Jesus from Nazareth had a clear message
to all of those who are oppressed.
Jesus and Other Races
Every nation and generation has its own racial prejudices. The Jews of Christ's era looked down upon a racial-religious group called the Samaritans. Long before the time of Jesus, the Assyrians transported into Samaria (the region north of Jerusalem), conquered peoples from other lands. These foreigners intermarried with Jews of the area and developed a religion based on part of the Old Testament. The orthodox Hebrews had an intense hatred for these racial and religious "half-breeds" and even considered their food unclean. (Merrill C. Tenney, The Zondervan Pictorial Bible Dictionary, (Grand Rapids, MI: Zondervan, 1969, pp. 746-747).
Although the province of Samaria sat directly between Jerusalem and Galilee, most Jews would avoid the area in their travels. In an encounter that is recorded in John 4, Jesus and his disciples were on their way north to Galilee, but instead of avoiding Samaria, they walked directly through the region. At noon, Jesus stopped to rest at a well while the disciples went into the local city to buy food.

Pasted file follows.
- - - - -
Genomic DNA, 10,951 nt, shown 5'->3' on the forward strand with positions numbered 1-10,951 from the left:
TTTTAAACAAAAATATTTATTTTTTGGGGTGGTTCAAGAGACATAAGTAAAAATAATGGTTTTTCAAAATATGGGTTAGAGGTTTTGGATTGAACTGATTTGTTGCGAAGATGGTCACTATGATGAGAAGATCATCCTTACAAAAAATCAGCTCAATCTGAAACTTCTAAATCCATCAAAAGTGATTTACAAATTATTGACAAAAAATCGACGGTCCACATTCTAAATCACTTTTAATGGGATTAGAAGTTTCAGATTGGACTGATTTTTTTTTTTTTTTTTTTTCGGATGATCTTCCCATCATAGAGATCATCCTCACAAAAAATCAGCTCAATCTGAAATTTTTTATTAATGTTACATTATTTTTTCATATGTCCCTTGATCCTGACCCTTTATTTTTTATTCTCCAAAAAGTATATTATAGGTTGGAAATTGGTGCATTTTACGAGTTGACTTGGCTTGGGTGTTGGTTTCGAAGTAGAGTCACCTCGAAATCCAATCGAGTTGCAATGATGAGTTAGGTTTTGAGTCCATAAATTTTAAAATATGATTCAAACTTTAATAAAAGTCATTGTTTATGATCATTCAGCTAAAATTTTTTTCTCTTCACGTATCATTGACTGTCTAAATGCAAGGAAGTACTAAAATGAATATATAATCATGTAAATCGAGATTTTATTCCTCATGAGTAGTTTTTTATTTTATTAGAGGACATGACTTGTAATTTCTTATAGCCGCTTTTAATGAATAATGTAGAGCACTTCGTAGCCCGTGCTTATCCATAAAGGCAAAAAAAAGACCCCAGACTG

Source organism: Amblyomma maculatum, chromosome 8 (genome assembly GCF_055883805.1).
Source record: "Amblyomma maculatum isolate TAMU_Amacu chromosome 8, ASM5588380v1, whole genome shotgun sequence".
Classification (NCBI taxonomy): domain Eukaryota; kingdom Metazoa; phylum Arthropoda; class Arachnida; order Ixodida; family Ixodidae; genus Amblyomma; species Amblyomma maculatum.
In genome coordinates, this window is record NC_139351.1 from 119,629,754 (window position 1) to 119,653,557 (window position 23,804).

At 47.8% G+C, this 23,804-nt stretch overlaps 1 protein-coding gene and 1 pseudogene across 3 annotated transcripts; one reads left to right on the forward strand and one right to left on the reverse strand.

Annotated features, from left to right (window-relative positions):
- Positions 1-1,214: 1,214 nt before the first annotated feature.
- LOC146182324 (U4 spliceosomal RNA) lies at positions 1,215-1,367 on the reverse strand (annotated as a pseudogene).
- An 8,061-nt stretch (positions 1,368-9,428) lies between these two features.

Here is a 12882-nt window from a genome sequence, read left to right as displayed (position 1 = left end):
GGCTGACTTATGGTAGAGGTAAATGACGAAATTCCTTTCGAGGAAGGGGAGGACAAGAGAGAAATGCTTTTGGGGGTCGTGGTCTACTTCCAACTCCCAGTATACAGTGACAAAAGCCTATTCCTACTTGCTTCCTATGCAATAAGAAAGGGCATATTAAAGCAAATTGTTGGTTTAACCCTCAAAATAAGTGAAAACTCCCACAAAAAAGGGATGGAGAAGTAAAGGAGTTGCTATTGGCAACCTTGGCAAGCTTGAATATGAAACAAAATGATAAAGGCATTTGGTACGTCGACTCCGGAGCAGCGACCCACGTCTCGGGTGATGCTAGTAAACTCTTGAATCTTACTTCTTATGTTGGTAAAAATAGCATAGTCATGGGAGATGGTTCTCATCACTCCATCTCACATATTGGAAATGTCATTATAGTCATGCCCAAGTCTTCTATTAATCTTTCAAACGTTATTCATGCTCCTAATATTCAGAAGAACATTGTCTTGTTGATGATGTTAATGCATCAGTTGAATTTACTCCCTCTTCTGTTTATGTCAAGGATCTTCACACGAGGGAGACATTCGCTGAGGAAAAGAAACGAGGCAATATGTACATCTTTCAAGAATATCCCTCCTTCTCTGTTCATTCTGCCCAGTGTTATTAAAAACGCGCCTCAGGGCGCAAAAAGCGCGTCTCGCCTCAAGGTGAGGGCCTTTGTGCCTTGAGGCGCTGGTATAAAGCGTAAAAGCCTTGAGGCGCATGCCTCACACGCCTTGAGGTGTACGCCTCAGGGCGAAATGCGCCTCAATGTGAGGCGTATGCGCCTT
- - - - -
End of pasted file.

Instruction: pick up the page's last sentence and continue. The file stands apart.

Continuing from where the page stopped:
A woman came to draw water from the well, and Jesus said to her, "Give me a drink."
Surprised that a Jew would talk to her, unless his motives were questionable, she asked, "How is it you, being a Jew, ask me for a drink, since I'm a Samaritan?"
"If you only knew what a wonderful gift God has for you, and who I am, you would ask me for some living water!" He ignored her racial question and offered her salvation.
After talking for several minutes, the woman said, "I know the Messiah is coming and when he does, he will explain everything to us."
"I am the Messiah!" He told her. Realizing whom she was talking to, the woman left her water pot, ran back to the city, and announced to everyone that the Messiah had come. The Samaritans then rushed out and begged him to stay in their city. And he agreed. (John 4:1-42).
Not only was Jesus willing to associate with Samaritans, he offered them eternal life and revealed his identity as the Messiah, which is something he would not do later for the self-righteous Pharisees. His friendship toward these social outcasts certainly did not add any stature to his reputation in the orthodox religious community.
Later, in Capernaum, some elders of the Jews came to Jesus and asked him to heal the slave boy of a Roman centurion.
"He deserves to have this done for him" they said. "He loves our nation and built us our synagogue."
"I will go and heal his servant," said the Lord. But while the Master, the disciples, and the elders were on their way, the centurion's servants met them on the road...
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